May 1942, Hergé was about to send Tintin on his 11th adventure and inquisitive Hergé frisked through the encyclopedia Larrouse and travel brochures for inspirations. There in one such brochure he stumbled upon a castle that would be the future home of Captain Haddock and Tintin, acquired by Professor Calculus. He called it the Moulinsart in French which came around by flipping over the name of the Belgian village Sart-Moulin. In the English speaking world the manor is known as Marlinspike. The manor according to the Tintin series was built by the illustrious ancestor of Captain Haddock, Sir Francis Haddock (Chevalier François de Hadoque in French) and was introduced for the first time in the volume ‘The Secret of the Unicorn’. That was fiction, but in reality the manor exists, and it does in France, in the valley of the river Loire, and it was the travel brochure of this chateau that inspired Hergé to create Moulinsart or Marlinspike Hall.
Chateau of Cheverny is one of the Châteaux of the Loire Valley, the region in central France dotted with ornate castles and manors. The Loire Valley was the seat of the French kings of the Renaissance period up until Francis I moved it to Paris in the 16th century. Even afterwards, the wealthy bourgeoisie of France continued to renovate or build new chateaux as their summer residences in the Loire valley. Four years back I visited some of these chateaux mainly that of Blois and the more popular Chambord. During that trip I spent half a day at the little town of Cheverny and its famed chateau, and what brought me there was mainly its link to my favorite comic series, Tintin. I could surely not miss a visit to Marlinspike Hall being so close to it.
Cheverny is around two hours’ drive from Paris, at a distance of around 200 km to the south. Many guided excursions can be opted for, from Paris for the Chateaux of the Loire. I however chose to visit the region on my own and so I took a direct train from Paris to Blois. It takes around one and a half hours and tickets can be found on the SNCF website at very reasonable prices. Cheverny is around 16 km from Blois and a bus service can be found which runs from Blois in a round trajectory with stops at the chateaux of Chambord and Cheverny (line 18 as of now and available between April and November). So that’s how I got to Cheverny. Now let me describe the chateau itself and the things you can enjoy when you are there.
The original property around Cheverny was bought by Henri Hurault, count de Cheverny who was a lieutenant-general and military treasurer for Louis XIII in the early 17th century. He was supposed to have built a fortified castle which hardly remains today. It was his son Philippe Hurault who built the present chateau around the 1620s. Thus Philippe Hurault is our Francis Haddock if we draw analogy with Hergé’s Marlinspike Hall. The ownership since then changed many times and after centuries of deterioration, renovation and restorations, the present manor came to be owned by the descendants of Henri Hurault, the Marquis de Vibraye, who opened the caste to public in 1922 making it the first chateau of the Loire Valley to be opened to visitors.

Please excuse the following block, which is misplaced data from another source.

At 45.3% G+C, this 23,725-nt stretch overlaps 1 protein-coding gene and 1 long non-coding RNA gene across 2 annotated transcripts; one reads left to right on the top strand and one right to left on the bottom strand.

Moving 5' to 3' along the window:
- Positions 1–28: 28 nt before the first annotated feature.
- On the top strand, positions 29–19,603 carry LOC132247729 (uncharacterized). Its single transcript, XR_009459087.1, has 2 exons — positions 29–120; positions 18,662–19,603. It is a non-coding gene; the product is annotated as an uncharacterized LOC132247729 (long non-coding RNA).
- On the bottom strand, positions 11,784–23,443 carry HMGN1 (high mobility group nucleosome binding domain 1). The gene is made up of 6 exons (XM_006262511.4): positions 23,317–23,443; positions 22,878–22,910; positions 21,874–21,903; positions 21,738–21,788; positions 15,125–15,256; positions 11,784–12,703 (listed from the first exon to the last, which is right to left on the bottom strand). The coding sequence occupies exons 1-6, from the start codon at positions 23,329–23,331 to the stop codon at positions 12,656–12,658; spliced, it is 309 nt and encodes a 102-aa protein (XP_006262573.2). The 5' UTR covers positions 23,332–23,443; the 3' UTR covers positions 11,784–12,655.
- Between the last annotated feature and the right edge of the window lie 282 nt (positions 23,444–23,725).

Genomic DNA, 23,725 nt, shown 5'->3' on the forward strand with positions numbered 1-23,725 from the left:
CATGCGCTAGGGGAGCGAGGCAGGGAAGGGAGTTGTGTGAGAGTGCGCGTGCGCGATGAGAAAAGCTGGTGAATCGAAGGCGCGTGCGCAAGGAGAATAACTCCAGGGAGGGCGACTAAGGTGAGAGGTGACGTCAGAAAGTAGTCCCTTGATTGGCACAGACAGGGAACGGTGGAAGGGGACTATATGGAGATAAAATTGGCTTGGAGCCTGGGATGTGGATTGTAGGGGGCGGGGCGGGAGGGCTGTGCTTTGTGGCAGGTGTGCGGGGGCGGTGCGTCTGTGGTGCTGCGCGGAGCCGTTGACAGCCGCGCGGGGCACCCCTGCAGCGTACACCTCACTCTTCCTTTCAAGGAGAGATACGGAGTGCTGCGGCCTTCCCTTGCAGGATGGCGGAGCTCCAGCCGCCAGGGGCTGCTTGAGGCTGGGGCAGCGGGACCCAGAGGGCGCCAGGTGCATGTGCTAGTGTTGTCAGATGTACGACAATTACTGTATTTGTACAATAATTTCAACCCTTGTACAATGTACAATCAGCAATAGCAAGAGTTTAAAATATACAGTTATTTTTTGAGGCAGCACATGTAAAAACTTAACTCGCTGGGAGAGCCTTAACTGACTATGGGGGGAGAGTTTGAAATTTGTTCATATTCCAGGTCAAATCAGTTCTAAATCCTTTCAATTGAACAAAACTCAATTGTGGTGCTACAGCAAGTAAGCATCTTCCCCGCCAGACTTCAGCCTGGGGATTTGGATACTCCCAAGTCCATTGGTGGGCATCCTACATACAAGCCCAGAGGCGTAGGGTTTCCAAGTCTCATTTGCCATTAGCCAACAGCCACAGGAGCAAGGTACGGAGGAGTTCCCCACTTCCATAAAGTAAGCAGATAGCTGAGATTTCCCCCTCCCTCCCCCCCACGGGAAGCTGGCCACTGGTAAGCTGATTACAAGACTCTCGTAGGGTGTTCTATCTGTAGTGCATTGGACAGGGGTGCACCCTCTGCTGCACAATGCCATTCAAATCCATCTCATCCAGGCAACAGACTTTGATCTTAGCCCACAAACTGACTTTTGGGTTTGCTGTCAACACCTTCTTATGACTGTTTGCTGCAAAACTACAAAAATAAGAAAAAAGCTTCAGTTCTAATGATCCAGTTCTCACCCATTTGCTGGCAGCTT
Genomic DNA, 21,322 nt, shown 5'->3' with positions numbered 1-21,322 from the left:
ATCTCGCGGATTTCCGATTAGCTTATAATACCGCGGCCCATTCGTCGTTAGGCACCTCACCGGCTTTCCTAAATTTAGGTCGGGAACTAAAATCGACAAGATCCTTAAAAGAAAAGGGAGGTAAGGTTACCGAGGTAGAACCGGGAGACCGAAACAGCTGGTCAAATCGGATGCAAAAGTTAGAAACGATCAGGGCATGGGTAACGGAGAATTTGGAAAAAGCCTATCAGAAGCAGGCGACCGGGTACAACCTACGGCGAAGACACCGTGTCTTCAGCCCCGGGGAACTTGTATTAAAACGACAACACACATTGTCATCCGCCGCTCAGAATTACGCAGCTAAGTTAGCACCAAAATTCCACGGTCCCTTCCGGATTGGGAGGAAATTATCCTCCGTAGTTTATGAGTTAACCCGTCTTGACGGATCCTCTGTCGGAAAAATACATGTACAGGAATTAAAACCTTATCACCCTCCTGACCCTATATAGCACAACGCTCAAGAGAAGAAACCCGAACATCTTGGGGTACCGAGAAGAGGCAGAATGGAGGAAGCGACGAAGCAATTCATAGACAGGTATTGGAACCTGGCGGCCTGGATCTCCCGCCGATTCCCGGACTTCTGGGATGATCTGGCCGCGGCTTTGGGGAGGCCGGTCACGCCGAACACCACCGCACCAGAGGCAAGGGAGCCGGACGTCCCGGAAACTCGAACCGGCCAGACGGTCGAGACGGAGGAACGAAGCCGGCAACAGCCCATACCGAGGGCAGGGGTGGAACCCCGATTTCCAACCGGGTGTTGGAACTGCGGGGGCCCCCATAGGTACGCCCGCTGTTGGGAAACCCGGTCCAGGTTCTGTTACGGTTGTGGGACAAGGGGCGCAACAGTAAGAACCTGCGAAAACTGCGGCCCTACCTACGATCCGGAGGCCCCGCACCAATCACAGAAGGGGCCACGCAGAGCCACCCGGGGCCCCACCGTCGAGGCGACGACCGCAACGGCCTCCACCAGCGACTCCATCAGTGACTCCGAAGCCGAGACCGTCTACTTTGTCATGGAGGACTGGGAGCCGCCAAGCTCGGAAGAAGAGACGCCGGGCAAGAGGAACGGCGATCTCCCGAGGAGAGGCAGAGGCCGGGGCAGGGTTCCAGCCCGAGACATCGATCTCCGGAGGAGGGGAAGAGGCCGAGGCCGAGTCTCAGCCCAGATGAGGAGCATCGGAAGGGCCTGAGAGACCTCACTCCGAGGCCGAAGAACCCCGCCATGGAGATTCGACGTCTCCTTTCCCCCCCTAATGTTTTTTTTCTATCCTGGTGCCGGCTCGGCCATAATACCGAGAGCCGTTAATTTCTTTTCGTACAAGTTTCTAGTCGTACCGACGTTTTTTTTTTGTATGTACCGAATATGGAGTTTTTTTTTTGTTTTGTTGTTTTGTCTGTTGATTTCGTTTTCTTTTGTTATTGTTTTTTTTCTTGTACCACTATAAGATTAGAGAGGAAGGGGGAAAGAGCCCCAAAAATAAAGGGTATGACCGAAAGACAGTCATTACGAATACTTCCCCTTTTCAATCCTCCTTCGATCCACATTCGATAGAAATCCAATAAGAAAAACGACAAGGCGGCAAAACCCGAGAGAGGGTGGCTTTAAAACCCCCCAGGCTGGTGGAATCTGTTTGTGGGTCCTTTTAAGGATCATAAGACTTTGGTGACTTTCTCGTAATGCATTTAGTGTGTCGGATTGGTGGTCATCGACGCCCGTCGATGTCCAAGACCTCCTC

|The King's Room at the Chateau|
But now let us come to the Tintin link. Just for starters the fireplace the Hergé placed in Marlinspike Hall throughout the series is almost an replica of that in the King’s Room of the Chateau of Cheverny (mainly the portrait above the fireplace). For other replicas of the Marlinspike Hall that can now be found in Cheverny, here is the story.
This 54 chamber grand manor was becoming almost impossible to maintain and in the 1990s, Charles-Antoine de Vibraye, the owner of the chateau ran the risk of derailing the six centuries old link of his family and the Chateau. Then as he points out himself, “Tintin came to his rescue”. Given the obvious resemblance of the chateau and Marlinspike Hall (Moulinsart in French), the old sketches of Hergé that were copies from a tourist brochure of Cheverny of the 1940s, and after 5 years of discussions, the Foundation Hergé finally accepted to host a permanent exposition of Tintin at the Chateau of Cheverny in 2001.
This is the exposition (Secrets of Marlinspike Hall) that visitors can experience at the adjoining property of the chateau and relive the moments with figures, displays, sounds and videos of Captain Haddock, Professor Calculus, Castafiore and of course the little Belgian journalist, Tintin. The exposition consists of some original manusripts of Hergé (donated by the Hergé foundation) and many recreated replicas of the objects that were used throughout the Tintin series, for example the shark submarine build by Professor Calculus or his innovative weird television and the objects Abdallah used to annoy the Captain.
Hergé remained faithful to the original details of the façade including the windows, the statues and the central tower. He must have chosen Cheverny owing to its French Renaissance design but also its simplicity compared to Chambord or Blois, which can be used for the main manor of a comic series. For the simplicity of course Hergé left out the outer wings of the façade.
Then a simple walk in the huge garden and park surrounding the Chateau is something to be indulged in. The Chateau of Cheverny also has a reputed kennel which dates back to the 1850s and still has more than a hundred dogs. The Bourgeois of the epoch kept these dogs to accompany them during hunting. The breed at Cheverny is a cross between the English Fox Hound and the French Poitevins and you can also attend the feeding session of these hounds each day at a particular time, when at the Chateau.